What does my mask of "helpful to everyone all the time" even mean when I'm barely able to function in the midst of grief?

It's not that any of these qualities are bad, but when when we've relied on those qualities so heavily as a part of our identity, we are faced with yet another collapse within our self-definition when those qualities fracture under the pressure of the brokenness we are facing.

We are forced to acknowledge that there is more to us than these masks we wear to gain the approval of others.

Increased self-knowledge

These three things work together in times of brokenness to offer us a much clearer view of who we really are underneath all of the roles, masks, and outer trappings of our lives.

There are times this self-knowledge is a bitter thing. In my deepest brokenness, I discovered so many ways in which I was not who I thought I was, and some of these realizations were quite painful.

I discovered that I react out of fear (of rejection, of abandonment, of being shamed, of being taken advantage of, of violence) much, much, much more often than I'd ever imagined.

I discovered that I carry a vast amount of largely unconscious anger just below the surface of my life. An anger that I wasn't seeing, but was clearly visible to everyone else.

I discovered that I am not nearly as kind as I thought I was and not nearly as good a friend as I wanted to be.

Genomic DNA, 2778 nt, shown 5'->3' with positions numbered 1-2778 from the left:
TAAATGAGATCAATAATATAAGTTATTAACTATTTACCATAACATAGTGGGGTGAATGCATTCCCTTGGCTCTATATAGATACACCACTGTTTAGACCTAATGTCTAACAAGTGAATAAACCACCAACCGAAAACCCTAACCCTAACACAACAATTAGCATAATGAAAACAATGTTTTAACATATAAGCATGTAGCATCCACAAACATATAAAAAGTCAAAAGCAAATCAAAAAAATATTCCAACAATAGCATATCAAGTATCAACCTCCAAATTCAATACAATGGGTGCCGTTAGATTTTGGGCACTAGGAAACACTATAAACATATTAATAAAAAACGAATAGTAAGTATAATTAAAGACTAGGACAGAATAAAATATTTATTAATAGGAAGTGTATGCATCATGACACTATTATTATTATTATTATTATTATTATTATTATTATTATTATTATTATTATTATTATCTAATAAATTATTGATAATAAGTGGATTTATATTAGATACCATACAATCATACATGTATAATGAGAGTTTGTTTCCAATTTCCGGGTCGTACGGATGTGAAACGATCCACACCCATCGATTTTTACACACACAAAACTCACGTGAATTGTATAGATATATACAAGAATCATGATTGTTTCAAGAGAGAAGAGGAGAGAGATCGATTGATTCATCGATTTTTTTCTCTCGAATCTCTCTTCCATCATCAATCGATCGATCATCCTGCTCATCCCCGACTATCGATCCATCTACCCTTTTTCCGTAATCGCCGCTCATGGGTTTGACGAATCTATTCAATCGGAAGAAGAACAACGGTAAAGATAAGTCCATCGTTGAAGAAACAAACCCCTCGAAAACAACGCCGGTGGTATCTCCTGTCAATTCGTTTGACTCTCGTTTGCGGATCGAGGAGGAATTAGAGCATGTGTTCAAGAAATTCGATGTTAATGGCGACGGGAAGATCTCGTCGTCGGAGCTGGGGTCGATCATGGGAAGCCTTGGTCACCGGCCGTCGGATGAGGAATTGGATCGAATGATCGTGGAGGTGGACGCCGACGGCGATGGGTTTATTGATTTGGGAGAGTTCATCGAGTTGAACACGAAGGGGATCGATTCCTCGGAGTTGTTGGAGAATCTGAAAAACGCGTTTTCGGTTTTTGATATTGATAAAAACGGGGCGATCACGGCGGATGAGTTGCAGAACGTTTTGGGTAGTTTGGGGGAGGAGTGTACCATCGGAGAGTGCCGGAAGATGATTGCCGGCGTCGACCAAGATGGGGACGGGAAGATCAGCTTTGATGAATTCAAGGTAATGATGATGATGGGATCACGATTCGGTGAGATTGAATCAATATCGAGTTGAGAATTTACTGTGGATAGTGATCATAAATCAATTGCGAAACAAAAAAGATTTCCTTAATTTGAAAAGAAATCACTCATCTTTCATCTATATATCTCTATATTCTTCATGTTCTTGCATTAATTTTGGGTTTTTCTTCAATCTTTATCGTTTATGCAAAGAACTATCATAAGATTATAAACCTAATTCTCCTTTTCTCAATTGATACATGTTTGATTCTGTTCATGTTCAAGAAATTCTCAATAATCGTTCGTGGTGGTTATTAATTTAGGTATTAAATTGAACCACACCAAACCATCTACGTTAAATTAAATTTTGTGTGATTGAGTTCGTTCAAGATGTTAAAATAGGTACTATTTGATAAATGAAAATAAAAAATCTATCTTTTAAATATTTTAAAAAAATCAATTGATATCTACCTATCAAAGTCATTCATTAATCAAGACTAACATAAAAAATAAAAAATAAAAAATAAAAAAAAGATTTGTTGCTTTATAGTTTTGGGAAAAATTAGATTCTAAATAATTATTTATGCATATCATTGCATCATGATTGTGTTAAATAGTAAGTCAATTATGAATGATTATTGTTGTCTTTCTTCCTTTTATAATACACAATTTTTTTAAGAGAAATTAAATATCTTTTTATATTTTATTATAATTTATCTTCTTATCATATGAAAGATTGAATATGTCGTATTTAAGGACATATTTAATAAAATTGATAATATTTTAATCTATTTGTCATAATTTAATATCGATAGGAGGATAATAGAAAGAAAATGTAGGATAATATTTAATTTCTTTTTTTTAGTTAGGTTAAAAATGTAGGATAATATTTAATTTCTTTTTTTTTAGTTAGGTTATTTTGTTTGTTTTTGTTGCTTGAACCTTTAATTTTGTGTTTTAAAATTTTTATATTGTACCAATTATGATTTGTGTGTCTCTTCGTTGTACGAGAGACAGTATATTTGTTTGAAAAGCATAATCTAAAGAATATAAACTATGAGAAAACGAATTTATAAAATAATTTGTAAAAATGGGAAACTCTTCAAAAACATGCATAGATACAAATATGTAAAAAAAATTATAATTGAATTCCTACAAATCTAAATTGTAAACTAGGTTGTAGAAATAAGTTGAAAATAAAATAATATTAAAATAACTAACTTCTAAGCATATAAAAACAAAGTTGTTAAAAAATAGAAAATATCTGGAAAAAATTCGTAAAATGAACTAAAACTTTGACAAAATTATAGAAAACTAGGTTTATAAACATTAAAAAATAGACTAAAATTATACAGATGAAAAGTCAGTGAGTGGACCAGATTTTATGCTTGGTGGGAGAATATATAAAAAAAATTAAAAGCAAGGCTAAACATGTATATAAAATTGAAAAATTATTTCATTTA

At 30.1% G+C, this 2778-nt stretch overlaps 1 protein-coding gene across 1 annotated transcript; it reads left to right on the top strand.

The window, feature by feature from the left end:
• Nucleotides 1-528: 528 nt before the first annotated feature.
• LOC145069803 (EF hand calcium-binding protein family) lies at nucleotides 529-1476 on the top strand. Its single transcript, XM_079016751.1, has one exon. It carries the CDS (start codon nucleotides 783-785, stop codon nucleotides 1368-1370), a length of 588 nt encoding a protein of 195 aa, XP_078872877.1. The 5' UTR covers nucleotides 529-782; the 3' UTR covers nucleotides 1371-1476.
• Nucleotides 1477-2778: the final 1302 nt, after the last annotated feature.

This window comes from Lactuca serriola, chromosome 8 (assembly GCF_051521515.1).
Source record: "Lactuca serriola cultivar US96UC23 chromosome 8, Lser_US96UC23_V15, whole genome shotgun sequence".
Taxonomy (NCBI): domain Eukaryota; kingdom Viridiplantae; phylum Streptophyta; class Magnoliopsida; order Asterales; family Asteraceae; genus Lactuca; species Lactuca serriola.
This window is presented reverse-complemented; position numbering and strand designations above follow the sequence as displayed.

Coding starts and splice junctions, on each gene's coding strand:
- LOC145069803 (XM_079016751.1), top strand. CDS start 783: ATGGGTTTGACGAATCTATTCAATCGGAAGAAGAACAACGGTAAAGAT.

I discovered a depth of self-centeredness in me that makes me cringe and a willingness to manipulate others that horrifies me.

And yet ...

I also discovered skills that I had undervalued or discounted: strength and courage and resilience and compassion that I didn't know I had.

I learned new skills, like self-acceptance and self-compassion (even of my shadows), that have helped me grow and heal. Just shining a light on many of those shadows I mentioned above has helped reduce their power over me.

I discovered so much about what mattered most to me and what I needed from life in order to be at my best that has allowed me to re-build from that brokenness in ways that are more authentic and life-affirming because I had dug deeply enough to see myself more clearly as I really am (instead of who I wanted to be or imagined myself to be).

I have no doubt that I still have many blind spots and much more to discover, but my life falling apart propelled me into a journey toward that clearer self-knowledge in a way nothing else would have done.

And the life I'm building in the wake of that is all the richer for it.

For reflection

In what ways have times of brokenness in your life forced you to ask questions that you might not have asked otherwise? How has the stripping away of roles and masks in the wake of collapse of some part of your life challenged your self-identity?

What self-knowledge have you gained as a result of the questioning and self-examination that this forced on you?

How have you used that self-knowledge in your re-building of your life? What benefits have you gained from that?

Where have you been avoiding these questions or challenges to your identity? What might it look like to explore those areas more deeply?


Other posts in this series